If you’re one of those old enough to have a mobile phone in the late 1990s and early 2000s, you’d know how prominent Nokia was as a brand. And as we finally bid farewell to this once great brand, I thought of giving tribute by having a trip down memory lane.
My first Nokia phone was when I was back in college with the 5110 (with the i, as in 5110i). It may not be high-end even at the time, but it was easily one of the most user-friendly phone then. Even I didn’t have any problem teaching my mom on how to navigate the Series 40 platform. Indeed, Nokia’s UI was just unmatched in terms of ease of usability.
During that time, the “ultimate” phone was the 3210. I loved it the first time I saw it, but it was too expensive for a student like me. It was the first phone I know of that had no external antenna poking out of it, and its curve was just “sexy.”
The next big thing was the 3310. It really looks chubby, but in a cute way. It was such a big hit that just about everyone who can afford to spend on a phone has one. Or two. And it was quite durable—I know of one that actually survived a full cycle in the washing machine! I never got the chance to have one, but eventually I had its not-as-successful successor, the 3350. It had one of the biggest and highest resolution screen on a phone at the time.
When 8310 arrived, I was again in love. Unfortunately, it was way beyond my budget for a phone so I didn’t have one, but I was fortunate that a similar and more practical 6510 was also around at the time so I had that. It was the smallest phone I’ve ever had and despite its size, it had one of the highest resolution screen in the Nokia arsenal. How I missed the time when smaller phones were the big thing!
Then arrived one of the biggest disruption from Nokia, the 7650—Nokia’s first colored-screen phone, and the first camera phone. This was also Nokia’s first smartphone, apart from the Communicator series, and it uses the Symbian Series 60 platform. This would be the turning point when mobile phones became more than just for calling and SMS. It was quite happy with my phone then so it didn’t matter that I didn’t have one.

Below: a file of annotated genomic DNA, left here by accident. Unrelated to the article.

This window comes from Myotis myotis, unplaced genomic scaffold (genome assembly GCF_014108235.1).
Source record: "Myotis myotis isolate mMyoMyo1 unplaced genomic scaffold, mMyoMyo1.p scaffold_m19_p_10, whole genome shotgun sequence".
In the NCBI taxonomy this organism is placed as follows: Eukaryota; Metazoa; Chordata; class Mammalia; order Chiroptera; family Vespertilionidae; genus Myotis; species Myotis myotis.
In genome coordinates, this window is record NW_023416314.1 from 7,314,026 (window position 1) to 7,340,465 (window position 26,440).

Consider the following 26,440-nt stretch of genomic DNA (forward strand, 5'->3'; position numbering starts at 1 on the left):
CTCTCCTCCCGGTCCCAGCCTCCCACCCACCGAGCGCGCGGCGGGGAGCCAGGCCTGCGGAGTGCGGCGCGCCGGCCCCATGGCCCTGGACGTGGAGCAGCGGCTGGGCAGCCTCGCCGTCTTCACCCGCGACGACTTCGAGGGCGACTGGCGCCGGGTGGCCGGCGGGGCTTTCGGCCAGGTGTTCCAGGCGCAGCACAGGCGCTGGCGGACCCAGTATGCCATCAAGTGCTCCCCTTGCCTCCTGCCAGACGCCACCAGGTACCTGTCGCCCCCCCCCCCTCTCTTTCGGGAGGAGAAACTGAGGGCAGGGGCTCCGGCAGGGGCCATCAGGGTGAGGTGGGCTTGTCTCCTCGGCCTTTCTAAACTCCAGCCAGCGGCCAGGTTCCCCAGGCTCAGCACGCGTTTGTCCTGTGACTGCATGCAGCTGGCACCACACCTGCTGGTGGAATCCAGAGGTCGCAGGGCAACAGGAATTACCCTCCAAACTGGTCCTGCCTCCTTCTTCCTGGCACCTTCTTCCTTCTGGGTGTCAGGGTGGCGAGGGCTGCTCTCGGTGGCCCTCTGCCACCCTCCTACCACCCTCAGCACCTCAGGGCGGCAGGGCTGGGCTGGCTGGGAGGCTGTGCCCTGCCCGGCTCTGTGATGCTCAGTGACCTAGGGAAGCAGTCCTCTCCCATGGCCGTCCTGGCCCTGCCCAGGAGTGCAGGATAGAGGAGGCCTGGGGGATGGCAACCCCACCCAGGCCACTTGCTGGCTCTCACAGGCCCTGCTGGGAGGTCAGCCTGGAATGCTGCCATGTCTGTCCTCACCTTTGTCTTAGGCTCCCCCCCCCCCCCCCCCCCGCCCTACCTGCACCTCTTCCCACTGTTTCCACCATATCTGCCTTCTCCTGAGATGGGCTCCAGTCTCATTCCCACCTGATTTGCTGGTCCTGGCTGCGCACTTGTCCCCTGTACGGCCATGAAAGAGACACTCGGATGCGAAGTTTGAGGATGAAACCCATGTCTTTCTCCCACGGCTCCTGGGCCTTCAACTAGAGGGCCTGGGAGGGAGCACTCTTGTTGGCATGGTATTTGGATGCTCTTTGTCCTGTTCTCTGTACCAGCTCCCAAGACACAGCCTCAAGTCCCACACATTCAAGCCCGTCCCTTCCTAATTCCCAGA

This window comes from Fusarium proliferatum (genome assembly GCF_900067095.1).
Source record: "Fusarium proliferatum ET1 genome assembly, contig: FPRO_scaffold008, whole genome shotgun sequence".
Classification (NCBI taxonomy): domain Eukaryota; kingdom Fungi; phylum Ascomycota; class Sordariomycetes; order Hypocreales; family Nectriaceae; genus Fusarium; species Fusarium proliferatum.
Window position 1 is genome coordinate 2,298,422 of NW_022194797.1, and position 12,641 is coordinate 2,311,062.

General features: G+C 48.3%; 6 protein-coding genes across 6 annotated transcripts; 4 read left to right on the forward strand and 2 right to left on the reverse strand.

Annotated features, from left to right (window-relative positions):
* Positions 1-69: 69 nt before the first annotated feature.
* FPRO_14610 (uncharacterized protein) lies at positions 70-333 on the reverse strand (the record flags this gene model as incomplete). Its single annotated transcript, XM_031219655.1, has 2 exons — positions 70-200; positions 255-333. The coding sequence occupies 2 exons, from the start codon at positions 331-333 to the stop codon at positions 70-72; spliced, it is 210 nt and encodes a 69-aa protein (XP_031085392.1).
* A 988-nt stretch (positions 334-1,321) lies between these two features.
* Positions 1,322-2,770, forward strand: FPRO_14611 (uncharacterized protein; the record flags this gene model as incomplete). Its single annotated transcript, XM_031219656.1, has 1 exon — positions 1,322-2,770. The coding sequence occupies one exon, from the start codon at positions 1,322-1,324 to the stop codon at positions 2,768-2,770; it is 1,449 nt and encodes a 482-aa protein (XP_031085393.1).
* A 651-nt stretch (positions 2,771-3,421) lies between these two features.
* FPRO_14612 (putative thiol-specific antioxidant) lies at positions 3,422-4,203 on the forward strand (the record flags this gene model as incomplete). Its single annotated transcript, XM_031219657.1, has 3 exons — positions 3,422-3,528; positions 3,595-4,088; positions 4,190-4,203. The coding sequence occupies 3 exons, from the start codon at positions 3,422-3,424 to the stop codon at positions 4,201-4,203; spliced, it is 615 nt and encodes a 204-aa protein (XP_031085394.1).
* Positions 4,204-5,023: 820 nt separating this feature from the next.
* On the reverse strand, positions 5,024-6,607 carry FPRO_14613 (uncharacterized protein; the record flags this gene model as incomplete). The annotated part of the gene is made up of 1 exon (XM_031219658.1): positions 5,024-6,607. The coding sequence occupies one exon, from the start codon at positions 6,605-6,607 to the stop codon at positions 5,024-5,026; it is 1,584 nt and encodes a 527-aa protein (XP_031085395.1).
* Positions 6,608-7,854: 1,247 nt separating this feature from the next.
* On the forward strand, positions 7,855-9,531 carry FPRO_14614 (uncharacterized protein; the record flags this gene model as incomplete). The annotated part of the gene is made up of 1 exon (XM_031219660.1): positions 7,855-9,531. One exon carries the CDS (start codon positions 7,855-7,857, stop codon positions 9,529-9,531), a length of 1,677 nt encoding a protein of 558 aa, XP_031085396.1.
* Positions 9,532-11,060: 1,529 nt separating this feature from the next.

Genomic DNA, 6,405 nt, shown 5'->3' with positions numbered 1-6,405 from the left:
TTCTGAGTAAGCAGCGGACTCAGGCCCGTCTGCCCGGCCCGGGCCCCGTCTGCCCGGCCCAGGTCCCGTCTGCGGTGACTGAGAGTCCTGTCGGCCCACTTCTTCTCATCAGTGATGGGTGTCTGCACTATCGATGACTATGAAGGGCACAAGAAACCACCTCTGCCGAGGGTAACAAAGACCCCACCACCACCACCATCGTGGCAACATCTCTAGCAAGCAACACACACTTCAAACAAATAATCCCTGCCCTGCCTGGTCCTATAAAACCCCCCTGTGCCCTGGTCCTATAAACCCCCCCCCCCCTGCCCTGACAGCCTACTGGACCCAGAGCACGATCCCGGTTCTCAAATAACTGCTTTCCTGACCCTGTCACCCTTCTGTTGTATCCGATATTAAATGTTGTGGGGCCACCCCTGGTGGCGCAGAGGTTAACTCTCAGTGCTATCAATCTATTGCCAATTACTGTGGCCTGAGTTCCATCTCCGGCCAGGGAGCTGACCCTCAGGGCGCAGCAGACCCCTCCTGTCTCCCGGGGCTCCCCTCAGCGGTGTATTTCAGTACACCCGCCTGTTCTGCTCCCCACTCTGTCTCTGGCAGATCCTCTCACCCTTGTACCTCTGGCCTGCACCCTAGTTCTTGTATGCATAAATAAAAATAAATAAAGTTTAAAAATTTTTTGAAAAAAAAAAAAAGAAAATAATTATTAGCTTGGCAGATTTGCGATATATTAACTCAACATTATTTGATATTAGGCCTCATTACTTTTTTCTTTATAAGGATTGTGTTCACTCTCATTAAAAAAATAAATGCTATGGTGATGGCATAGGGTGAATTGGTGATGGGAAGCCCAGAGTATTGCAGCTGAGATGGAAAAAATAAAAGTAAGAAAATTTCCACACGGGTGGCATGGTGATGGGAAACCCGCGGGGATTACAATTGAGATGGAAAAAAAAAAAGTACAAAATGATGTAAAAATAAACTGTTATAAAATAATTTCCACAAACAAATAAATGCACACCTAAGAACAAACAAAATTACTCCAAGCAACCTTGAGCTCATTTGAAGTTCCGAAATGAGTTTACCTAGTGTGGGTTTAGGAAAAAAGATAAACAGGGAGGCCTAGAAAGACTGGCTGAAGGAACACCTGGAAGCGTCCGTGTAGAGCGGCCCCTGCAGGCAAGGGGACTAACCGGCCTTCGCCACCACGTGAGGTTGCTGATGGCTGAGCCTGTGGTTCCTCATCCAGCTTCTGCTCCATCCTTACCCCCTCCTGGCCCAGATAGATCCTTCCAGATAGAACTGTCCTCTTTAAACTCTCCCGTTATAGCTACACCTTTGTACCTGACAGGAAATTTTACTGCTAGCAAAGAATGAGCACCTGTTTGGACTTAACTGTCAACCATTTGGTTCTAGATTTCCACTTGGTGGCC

The 6600 was again another successful phone from Nokia. It was just gorgeous despite its chubby curves, reminiscent of the 3310. I really, really wanted one, but I didn’t find much practical use for me then to really need one. In fact when I lost my phone at the time, I went back to basics with the 1100. And don’t get me wrong, despite being as Spartan as it can get, I loved it! The ease of use of S40, the flashlight, and the once-a-week charging are hard to beat. And it has the game Snake so I can’t complain!
It took a very long time before I actually decided to join the colored screen bandwagon with the 6260. It was such a fun phone because it changes form like a Transformer robot from a typical flip phone to a camcorder to a pseudo-tablet. The hinge was a bit concerning but I didn’t really encounter any issues.
My next phone was in the form of the 6233—one of my all-time favorites. It was my first phone to have a colored screen with quarter VGA resolution (320×240) which was the highest at the time! It was so fun and easy to use (you can compose SMS with it without even looking at the screen!) and it also had an SD card slot despite running S40.
Later on, the 6120 arrived. It was my reintroduction to Symbian and it was my first phone to have a front-facing camera. I really, really loved this phone as S60 had become much more “pleasant” during that time.
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Then, the first iPhone arrived. Mobile phones will never be the same again. Nokia was still the world’s #1 mobile phone manufacturer, but it was the start of its demise.
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The 5800 XpressMusic was my first touchscreen phone. Android had already existed at the time, but Symbian still dominates the smartphone world at the time and it is also the one that powers this phone. It was such a good looking phone, but the S60 running it was just really disappointing. There were no multi-touch, you can only use a stylus to tap onto screen items, and everything was just sluggish. Despite its shortcomings, I loved this phone that I bought it twice (since I lost my first one at the rest room of CWC during CamSur Marathon). When I lost it again for the second time, it marked the end of my love-affair with Nokia.
It was so sad to see the former leader of the mobile phone world suddenly lose the top spot and gradually fade into obsolescence. While iOS and Android continue to improve, Nokia stagnated with the ill-fated Symbian. By the time they tried to catch up, everyone was long gone.
Nokia may now be gone, but the good memories that I had with it through the years will never be. The mobile phone industry will never be what it is now if not for what Nokia had started. Thank you for the years of innovation! Thank you for all the fun memories! 🙂
* Photos courtesy GSMArena.com